Roy Goodman was truly a good man, an honorable man, a dedicated, caring, personable, and accessible “Statesman of the Senate.” Albany has seen few men of his education, intelligence, integrity, humanity and generosity of spirit. He possessed a quick wit and a good sense of humor, never used to criticize or belittle but rather used effectively to calm emotions and console during difficult discussions.
We became friends, spoke often in his office or lunched at a nearby restaurant, where I brought my long list of ideas. He counseled on what was do-able and what likely wouldn’t happen in our lifetime!
Senator Goodman was a strong advocate of tenants rights for safe, good, affordable housing. He encouraged tenant groups to meet with him in Albany to prepare for discussions on rent regulations. He suggested I attend and bring other co-op and condo owners in support of tenants, which was a new angle and well received. On another occasion, he arranged for a long-requested but not forthcoming meeting to discuss a review of City and Suburban Homes for landmark consideration. This model of housing reform apartments was in danger of demolition, and was waiting almost two years to be scheduled for review. Senator Goodman not only accomplished a meeting date but, upon hearing about the Commission’s backlog of applications, provided a grant to hire an additional staffer to enable “the train to pick up speed.” Although the timing still took more than a year, this application and a great many others were faster scheduled than they would have been without the senator’s funding initiative.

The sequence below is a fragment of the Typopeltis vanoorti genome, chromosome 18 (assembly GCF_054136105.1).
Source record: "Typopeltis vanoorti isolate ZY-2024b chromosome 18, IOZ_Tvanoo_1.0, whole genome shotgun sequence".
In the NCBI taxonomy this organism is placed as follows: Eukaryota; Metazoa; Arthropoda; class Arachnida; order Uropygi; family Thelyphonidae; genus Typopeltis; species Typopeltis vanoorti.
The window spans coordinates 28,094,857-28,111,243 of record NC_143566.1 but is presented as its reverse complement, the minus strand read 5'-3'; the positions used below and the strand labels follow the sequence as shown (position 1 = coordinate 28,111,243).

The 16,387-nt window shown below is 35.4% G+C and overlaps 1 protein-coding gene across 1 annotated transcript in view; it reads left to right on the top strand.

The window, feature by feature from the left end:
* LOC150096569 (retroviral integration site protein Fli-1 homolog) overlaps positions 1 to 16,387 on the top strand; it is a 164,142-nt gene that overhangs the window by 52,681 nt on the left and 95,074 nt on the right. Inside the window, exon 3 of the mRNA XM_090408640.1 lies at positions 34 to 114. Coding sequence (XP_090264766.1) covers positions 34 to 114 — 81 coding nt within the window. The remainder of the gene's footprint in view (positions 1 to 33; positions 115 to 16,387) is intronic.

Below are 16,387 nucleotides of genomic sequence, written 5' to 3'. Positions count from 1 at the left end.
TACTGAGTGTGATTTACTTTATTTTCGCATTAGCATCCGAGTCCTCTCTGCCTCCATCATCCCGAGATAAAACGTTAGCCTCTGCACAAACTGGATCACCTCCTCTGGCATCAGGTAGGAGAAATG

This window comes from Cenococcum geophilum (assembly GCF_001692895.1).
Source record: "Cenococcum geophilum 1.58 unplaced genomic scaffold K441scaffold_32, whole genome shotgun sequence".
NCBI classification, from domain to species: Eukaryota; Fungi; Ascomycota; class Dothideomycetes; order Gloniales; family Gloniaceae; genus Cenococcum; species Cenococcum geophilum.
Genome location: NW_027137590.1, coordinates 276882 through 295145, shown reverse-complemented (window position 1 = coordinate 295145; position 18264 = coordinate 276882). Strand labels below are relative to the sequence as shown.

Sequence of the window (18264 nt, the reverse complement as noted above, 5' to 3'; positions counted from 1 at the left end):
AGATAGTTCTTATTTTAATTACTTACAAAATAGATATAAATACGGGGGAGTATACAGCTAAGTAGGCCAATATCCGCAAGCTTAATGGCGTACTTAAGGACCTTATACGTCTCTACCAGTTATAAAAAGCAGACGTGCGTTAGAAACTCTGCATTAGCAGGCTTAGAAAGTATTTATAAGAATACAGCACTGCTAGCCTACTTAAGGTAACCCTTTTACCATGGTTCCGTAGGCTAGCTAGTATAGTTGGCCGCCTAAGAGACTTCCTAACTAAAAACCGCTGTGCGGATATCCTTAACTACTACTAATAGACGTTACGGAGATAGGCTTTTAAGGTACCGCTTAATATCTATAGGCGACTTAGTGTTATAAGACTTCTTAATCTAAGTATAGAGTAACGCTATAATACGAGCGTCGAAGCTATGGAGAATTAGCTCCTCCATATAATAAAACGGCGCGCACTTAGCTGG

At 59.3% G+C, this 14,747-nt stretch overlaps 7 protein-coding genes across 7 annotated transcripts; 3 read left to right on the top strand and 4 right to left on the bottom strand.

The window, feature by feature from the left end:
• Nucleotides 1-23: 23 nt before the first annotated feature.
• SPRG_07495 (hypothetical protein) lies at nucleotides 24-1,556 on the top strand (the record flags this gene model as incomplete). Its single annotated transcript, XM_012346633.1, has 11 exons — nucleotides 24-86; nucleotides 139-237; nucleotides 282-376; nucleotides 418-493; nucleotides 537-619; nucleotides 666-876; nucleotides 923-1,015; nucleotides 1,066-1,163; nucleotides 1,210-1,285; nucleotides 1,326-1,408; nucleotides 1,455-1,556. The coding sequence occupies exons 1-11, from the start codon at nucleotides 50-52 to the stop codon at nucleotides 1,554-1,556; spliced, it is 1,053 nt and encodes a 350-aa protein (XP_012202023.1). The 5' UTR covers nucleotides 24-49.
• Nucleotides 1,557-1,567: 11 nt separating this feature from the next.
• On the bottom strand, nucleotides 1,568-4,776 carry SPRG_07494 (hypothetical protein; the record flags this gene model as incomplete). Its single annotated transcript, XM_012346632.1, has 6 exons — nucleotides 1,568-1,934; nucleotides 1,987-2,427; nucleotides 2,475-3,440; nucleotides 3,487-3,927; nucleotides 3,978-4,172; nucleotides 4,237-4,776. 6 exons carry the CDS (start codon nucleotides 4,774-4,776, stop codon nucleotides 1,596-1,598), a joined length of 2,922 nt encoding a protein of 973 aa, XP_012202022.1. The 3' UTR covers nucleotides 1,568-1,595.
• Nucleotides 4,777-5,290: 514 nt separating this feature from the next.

On still another community-wide concern, our senator achieved a meeting with the president of a large, prestigious hospital who had refused to meet with neighbors of several blocks facing demolition due to the hospitals’ large-scale development plan. The president agreed to meet only with the senator, but relented when Goodman insisted I be present, representing a newly formed coalition of residents.
He treated us with warmth and respect, and was admired and loved by us. He wanted the different city groups to share objectives, so he arranged an annual luncheon meeting where 20 or more group leaders each had three minutes to describe one of our current projects needing input for direction, ideas, funding or legislation. He responded to each of us, some at the meeting and others in scheduled office meetings for follow up.
Senator Goodman was a strong supporter of the arts, and we attended concerts together with our spouses. Additionally, the senator had a strong, excellent singing voice and enjoyed Christmas caroling and songfests, in earlier times.
How much we will all miss you, dear Roy, and how grateful we are, your constituents, colleagues, Democrats and Republicans, and your many friends, for the high standard you set for public service — and personal friendship.
Betty Cooper Wallerstein is president of the East 79th Street Neighborhood Association
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